County adopts mitigation document
WINTON – Hertford County has become the latest of the eight northeastern regional counties to approve the Albemarle Regional Hazard Mitigation Plan when the county’s Board of Commissioners gave it their stamp of approval at their monthly meeting on Monday.
The document is a regional preparedness plan that the Federal Emergency Management Act (FEMA) several years ago asked counties and municipalities in the region to adopt. It demonstrates scenarios on how funds may be best spent during natural disasters.
The Albemarle Regional Hazardous Mitigation Plan was designed for the counties of Camden, Chowan, Currituck, Dare, Gates, Hertford, Perquimans and Pasquotank and also includes the towns of Ahoskie, Cofield, Como, Duck, Edenton, Elizabeth City, Gatesville, Harrellsville, Hertford, Kill Devil Hills, Kitty Hawk, Manteo, Murfreesboro, Nags Head, Southern Shores, Winfall and Winton.
As part of a regional effort to reduce vulnerability to natural disasters, Hertford County requested public feedback on natural disaster risk and preparedness in order to assist the efforts of the counties and municipalities in combining respective local natural hazard mitigation plans into one regional plan.
A mitigation plan identifies and assesses a community’s natural hazard risks, and determines how to best minimize or manage those risks.
“What we had before use to be a multijurisdictional plan within our county,” explained Hertford County Emergency Management Director Chris Smith. “The benefit to regionalizing this plan is that – number one, it is grant-funded, whereas before we had to bear all the cost of the other plan; and secondly, it puts us a little bit higher on the list to receive any mitigation funding because we have this regional plan.”
Smith said several townships jurisdictions have also come on board with the plan. The towns of Ahoskie and Winton attended the planning meetings in Currituck in 2014, while Smith acted as proxy for the other townships in Hertford County.
“We all work together to develop mitigation strategies based our similar hazards,” said Smith. “We’re more known for hurricanes, tornadoes, and floods in this area; but we can’t say we couldn’t be affected by some of the other (disasters).
“Mitigation means it becomes less impartial, hostile, severe, or painful,” he explained.
Smith reminded the Board of how in the Ahoskie Creek area behind Vidant Roanoke-Chowan Hospital all those homes were bought out after Hurricane Floyd in 1999, and no one is allowed to build a residence there ever again.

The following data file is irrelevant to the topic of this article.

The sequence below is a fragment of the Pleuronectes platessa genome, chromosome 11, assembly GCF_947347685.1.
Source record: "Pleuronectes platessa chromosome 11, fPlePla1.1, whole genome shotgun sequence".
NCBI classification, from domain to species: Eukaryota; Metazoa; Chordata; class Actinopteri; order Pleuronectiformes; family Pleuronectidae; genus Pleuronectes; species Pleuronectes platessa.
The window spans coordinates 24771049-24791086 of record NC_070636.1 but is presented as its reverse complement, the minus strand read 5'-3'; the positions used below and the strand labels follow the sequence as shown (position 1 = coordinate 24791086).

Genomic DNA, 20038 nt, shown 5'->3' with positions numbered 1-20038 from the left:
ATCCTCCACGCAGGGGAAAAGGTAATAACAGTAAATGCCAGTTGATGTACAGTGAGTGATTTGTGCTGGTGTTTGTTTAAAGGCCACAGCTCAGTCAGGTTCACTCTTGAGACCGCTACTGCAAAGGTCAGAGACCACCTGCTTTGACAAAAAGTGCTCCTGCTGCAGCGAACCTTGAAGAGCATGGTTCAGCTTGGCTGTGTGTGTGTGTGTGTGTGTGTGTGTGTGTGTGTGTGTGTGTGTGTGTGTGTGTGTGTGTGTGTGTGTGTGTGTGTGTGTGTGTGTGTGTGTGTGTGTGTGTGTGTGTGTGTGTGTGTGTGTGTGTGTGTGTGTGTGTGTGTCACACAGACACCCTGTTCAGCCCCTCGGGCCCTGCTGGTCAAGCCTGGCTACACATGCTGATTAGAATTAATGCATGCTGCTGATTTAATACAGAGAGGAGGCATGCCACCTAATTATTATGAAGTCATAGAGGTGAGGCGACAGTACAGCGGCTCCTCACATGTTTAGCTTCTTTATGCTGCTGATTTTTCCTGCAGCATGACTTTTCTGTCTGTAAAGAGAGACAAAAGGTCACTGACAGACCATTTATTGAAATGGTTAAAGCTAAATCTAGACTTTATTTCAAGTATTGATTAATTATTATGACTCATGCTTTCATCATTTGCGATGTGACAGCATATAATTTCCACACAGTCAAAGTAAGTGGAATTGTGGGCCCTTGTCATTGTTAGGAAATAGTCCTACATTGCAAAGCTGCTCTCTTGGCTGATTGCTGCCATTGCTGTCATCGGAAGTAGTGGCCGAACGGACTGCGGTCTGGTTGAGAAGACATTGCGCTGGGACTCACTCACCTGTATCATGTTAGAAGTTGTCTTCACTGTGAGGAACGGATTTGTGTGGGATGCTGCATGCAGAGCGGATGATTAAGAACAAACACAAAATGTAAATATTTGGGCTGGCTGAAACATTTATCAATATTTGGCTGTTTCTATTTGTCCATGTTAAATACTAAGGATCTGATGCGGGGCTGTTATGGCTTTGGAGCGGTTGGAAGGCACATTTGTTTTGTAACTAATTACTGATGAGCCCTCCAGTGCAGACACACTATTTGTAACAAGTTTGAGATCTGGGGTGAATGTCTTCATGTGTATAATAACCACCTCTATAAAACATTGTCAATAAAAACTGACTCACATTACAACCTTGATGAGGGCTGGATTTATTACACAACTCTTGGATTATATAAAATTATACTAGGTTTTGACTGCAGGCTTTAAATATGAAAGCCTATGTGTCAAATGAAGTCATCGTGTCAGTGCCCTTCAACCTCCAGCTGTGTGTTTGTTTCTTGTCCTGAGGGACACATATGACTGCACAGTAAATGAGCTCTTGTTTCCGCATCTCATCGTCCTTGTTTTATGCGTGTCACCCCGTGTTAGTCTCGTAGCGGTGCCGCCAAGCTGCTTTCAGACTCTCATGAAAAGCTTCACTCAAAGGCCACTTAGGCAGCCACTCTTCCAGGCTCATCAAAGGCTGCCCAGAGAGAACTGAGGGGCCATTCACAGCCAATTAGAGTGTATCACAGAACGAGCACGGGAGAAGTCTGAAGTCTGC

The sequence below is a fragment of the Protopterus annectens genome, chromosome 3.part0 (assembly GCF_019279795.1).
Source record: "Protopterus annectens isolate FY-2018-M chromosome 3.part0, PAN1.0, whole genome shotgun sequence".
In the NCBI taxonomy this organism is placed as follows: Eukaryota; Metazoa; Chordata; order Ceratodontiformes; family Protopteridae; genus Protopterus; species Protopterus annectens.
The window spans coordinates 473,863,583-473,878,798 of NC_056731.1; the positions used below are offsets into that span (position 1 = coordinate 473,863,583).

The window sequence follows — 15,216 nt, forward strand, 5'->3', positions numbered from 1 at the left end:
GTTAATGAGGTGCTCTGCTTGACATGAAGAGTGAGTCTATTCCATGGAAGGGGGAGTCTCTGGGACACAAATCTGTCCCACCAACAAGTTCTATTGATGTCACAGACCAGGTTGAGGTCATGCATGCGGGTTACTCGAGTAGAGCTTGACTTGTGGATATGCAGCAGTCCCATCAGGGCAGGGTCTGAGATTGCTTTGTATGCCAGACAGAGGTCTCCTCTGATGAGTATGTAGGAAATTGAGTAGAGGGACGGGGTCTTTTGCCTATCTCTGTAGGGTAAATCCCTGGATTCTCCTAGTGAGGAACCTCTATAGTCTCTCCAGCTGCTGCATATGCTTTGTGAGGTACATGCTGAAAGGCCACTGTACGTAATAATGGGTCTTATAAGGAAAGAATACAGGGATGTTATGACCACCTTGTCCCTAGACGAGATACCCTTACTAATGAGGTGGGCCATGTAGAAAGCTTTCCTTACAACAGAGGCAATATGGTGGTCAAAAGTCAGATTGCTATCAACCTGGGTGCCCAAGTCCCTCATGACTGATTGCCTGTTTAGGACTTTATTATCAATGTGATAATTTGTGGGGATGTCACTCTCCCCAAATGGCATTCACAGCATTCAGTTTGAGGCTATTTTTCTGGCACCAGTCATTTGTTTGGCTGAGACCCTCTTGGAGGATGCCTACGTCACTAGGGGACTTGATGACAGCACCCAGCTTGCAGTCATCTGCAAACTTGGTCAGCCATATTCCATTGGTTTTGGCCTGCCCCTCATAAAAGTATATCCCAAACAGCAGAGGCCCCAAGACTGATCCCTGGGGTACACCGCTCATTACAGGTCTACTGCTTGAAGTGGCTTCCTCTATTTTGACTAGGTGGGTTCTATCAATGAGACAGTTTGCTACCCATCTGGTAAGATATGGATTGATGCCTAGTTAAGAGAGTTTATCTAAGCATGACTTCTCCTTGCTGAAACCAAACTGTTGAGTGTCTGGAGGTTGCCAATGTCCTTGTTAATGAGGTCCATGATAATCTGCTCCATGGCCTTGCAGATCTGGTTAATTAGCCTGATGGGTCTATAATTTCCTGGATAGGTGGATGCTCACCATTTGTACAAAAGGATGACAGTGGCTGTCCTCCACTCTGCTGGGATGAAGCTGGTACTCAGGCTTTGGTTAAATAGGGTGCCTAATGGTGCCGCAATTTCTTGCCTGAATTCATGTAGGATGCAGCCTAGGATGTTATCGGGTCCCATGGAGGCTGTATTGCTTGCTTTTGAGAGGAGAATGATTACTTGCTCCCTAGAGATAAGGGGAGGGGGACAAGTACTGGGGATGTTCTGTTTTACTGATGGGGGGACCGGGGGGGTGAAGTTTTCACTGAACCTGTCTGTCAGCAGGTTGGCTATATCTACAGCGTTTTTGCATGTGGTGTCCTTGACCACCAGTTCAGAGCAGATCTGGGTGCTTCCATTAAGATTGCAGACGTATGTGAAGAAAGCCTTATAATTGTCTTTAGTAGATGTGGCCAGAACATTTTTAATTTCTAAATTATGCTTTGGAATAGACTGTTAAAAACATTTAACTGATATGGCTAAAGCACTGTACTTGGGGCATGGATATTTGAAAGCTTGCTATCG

“Mitigating means you won’t have the same incidents recurring,” Smith said.
The plan says it’s the local government’s responsibility to take care of its citizens in the result of a natural disaster and that’s why these measures are adopted.
“It’s an investment to your community,” the EMS director said. “Small, rural counties need to partner with one another because we don’t always have all the resources we need at one time.”
Smith said no local control is lost or compromised by the plan in the event of a disaster; and EMS directors in the areas affected do all they can to educate their populations on these actions.
Once the plan is adopted by the counties or municipalities, it goes back to North Carolina Emergency Management who will then forward it on to FEMA; after which the plan can be implemented for the next five years.
“We really don’t realize how important these things are until a catastrophe occurs and then you need shared resources from other areas,” said Commission chairman Bill Mitchell.
Commissioner Curtis Freeman said the plan gives Hertford County options.
“This opens so many more doors for us in case something happens,” Freeman said. “We’ve received assistance from other areas when we’ve had flooding, but we’ve had to jump through hoops, make calls and send e-mails. Now with this, all Chris has to do is make a call and help is here. So it really helps and protects HertfordCounty citizens.”
County Manager Loria Williams asked what recommended processes need to be taken in order to mitigate and whether the Local Emergency Planning Committee (LEPC) indentifies those gaps and concerns.
“There is a sub-group that meets with the major regional group,” answered Smith. “If Harrellsville had no one to send and they had specific issues they needed to address then I as proxy would take that back to the regional group and together we would formulate a strategy. In the end we don’t lose anything.”
Smith also addressed any non-participant in the plan and said they would not receive any resources; but he expected all the municipalities in Hertford County to adopt the plan.
After adjourning the public hearing, the Commissioners then made a motion to approve the plan and it passed without objection.
In other business, the county’s Cooperative Extension Service announced to the Board their Farm-to-Table Community Picnic, which will be held in the courtyard at Roanoke-ChowanCommunity College on Aug. 13, from 6:30 p.m. to 8 p.m. Attendees will have a chance to learn about the Migrant Seasonal Farmworkers Outreach Program and other services offered by the Extension service.
“This is collaboration between Cooperative Extension and Roanoke-Chowan Community Health Center for their National Health Center Week,” said county Extension Director Stephanie Parker-Helmkamp. “It’s an event for us to appreciate our farming heritage and bring more awareness to the community about the importance of farming.”
Parker-Helmkamp said local farm workers are also invited to the picnic because Aug. 13 is also Farm Worker Appreciation Day. Anyone wishing to register needs to call Erin Storie at RCCHC, 252-209-0237, Ext. 7129.
“It’s a free event, open to the public and as of Friday we had 70 people registered, and our goal is 100,” she said. “There’s still time to pre-register.”